Non-simple branch point

References

The general method is exposed in Golubitsky, Martin, David G Schaeffer, and Ian Stewart. Singularities and Groups in Bifurcation Theory. New York: Springer-Verlag, 1985, VI.1.d page 295

Example

An example of use of the methods presented here is provided in 2d generalized Bratu–Gelfand problem.

We expose our method to study non-simple branch points. Such branch point $(x_0,p_0)$ for the problem $F(x,p)=0$ satisfies $d=\dim \ker dF(x_0,p_0) > 1$ and the eigenvalues have zero imaginary part. At such point, we can apply Lyapunov-Schmidt reduction to transform the initial problem in large dimensions to a $d$-dimensional polynomial equation, called the reduced equation.

More precisely, it is possible to write $x = u + v$ where $u\in \ker dF(x_0,p_0)$ and $v\approx 0$ belongs to a vector space complement of $\ker dF(x_0,p_0)$. It can be shown that $u$ solves $\Phi(u,\delta p)=0$ with $\Phi(u,\delta p) = (I-\Pi)F(u+\psi(u,\delta p),p_0+\delta p)$ where $\psi$ is known implicitly and $\Pi$ is the spectral projector on $\ker dF(x_0,p_0)$. Fortunately, one can compute the Taylor expansion of $\Phi$ up to order 3. Computing the bifurcation diagram of this $d$-dimensional multivariate polynomials can be done using brute force methods.

Once the zeros of $\Phi$ have been located, we can use them as initial guess for continuation but for the original $F$ !!

Reduced equation computation

The reduced equation (E) can be automatically computed as follows

getNormalForm(br::ContResult, ind_bif::Int ; verbose = false, ζs = nothing, lens = br.param_lens)

where prob is a bifurcation problem. br is a branch computed after a call to continuation with detection of bifurcation points enabled and ind_bif is the index of the bifurcation point on the branch br. The above call returns a point with information needed to compute the bifurcated branch. For more information about the optional parameters, we refer to getNormalForm. It returns a point with all requested information:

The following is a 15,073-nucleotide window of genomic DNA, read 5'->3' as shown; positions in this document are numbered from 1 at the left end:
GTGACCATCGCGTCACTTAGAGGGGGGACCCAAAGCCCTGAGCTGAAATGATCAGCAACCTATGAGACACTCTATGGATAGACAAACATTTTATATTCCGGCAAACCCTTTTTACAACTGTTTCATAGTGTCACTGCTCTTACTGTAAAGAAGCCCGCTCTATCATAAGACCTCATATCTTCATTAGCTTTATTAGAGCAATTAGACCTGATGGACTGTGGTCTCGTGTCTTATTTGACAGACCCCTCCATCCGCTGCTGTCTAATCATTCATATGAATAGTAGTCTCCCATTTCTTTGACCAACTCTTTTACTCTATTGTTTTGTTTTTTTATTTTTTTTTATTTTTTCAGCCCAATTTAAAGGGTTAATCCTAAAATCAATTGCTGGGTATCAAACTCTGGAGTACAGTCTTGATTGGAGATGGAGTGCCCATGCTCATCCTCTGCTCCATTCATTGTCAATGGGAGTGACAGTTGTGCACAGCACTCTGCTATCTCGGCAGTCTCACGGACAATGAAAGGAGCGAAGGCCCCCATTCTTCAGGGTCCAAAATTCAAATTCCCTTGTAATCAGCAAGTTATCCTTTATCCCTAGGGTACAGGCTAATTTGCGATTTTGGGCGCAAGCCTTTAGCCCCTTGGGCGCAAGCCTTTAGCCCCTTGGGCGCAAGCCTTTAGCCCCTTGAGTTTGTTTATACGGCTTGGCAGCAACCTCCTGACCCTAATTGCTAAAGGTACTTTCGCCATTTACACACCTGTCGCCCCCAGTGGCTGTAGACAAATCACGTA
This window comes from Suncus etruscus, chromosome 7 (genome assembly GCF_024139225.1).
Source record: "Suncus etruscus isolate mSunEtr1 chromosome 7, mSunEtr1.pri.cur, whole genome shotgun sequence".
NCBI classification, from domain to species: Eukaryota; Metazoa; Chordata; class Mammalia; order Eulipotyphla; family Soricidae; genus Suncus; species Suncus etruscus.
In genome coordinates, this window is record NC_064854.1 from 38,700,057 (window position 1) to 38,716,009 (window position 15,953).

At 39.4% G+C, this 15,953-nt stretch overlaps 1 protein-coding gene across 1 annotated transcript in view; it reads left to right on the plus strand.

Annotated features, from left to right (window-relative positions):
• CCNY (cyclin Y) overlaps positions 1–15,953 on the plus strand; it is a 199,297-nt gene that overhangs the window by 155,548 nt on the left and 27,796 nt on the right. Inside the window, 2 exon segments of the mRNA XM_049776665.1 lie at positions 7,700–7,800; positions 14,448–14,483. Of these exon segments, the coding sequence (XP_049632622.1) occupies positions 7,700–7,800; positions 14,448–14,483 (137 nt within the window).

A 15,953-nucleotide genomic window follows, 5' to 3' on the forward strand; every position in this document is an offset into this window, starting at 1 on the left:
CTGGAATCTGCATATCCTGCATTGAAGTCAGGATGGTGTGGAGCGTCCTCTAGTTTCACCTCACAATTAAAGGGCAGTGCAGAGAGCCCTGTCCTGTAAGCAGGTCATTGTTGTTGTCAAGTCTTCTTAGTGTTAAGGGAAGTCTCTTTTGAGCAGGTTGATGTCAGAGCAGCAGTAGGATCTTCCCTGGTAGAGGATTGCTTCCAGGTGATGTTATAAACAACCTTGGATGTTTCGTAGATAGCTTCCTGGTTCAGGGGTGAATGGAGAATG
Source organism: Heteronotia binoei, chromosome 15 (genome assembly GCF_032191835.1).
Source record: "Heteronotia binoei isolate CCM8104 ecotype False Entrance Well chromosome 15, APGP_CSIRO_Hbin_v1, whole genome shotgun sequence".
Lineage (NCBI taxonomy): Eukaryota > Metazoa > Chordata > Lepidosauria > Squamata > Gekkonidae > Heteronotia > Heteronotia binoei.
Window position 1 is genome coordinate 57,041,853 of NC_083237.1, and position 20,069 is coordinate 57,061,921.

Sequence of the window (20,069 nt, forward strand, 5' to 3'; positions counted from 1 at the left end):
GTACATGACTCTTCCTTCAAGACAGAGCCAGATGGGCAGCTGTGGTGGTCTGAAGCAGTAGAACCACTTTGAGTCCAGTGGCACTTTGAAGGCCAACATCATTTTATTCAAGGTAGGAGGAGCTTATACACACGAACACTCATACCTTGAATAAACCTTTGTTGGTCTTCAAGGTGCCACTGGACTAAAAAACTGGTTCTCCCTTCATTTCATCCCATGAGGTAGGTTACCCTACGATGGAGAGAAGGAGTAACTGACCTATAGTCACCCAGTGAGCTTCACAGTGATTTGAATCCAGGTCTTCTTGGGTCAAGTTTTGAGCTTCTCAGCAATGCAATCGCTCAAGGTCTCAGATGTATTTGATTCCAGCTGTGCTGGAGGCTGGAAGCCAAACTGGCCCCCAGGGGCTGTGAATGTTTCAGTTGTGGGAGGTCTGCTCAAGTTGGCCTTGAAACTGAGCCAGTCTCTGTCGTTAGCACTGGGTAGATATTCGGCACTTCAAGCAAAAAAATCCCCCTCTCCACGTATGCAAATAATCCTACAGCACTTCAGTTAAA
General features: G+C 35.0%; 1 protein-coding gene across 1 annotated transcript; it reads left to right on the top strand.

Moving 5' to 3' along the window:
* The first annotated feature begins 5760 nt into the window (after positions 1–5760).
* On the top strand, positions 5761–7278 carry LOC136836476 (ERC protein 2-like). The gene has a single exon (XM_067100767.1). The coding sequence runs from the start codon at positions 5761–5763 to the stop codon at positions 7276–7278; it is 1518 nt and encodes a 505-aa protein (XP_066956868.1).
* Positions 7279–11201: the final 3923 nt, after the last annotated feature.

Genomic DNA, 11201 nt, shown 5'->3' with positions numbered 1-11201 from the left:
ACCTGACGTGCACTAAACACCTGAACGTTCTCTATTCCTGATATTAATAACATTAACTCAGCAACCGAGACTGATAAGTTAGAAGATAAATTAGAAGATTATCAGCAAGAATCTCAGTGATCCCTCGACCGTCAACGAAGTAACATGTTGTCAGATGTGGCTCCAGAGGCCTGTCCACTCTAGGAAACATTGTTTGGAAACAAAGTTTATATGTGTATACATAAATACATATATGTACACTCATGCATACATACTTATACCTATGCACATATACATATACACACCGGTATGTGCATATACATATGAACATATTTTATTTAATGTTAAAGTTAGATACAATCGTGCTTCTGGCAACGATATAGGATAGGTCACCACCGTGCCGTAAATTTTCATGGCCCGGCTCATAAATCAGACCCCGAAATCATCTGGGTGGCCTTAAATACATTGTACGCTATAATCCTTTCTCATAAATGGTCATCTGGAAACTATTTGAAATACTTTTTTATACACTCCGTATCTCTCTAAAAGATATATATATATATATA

mutable struct NdBranchPoint{Tv, T, Tevl, Tevr, Tnf} <: BranchPoint
"bifurcation point"
x0::Tv

"Parameter value at the bifurcation point"
p::T

"Right eigenvectors"
ζ::Tevr

"Left eigenvectors"
ζstar::Tevl

"Normal form coefficients"
nf::Tnf

"Type of bifurcation point"
type::Symbol
end

Using the Reduced equation

Once a branch point has been computed bp = getNormalForm(...), you can do all sort of things.

• For example, quoted from the file test/testNF.jl, you can print the 2d reduced equation as follows:
julia> BifurcationKit.nf(bp2d)
2-element Array{String,1}:
" + (3.23 + 0.0im) * x1 * p + (-0.123 + 0.0im) * x1^3 + (-0.234 + 0.0im) * x1 * x2^2"
" + (-0.456 + 0.0im) * x1^2 * x2 + (3.23 + 0.0im) * x2 * p + (-0.123 + 0.0im) * x2^3"
• You can evaluate the reduced equation as bp2d(Val(:reducedForm), rand(2), 0.2). This can be used to find all the zeros of the reduced equation by sampling on a grid.

• Finally, given a $d$-dimensional vector $x$ and a parameter $\delta p$, you can have access to an initial guess $u$ (see above) by calling bp2d(rand(2), 0.1)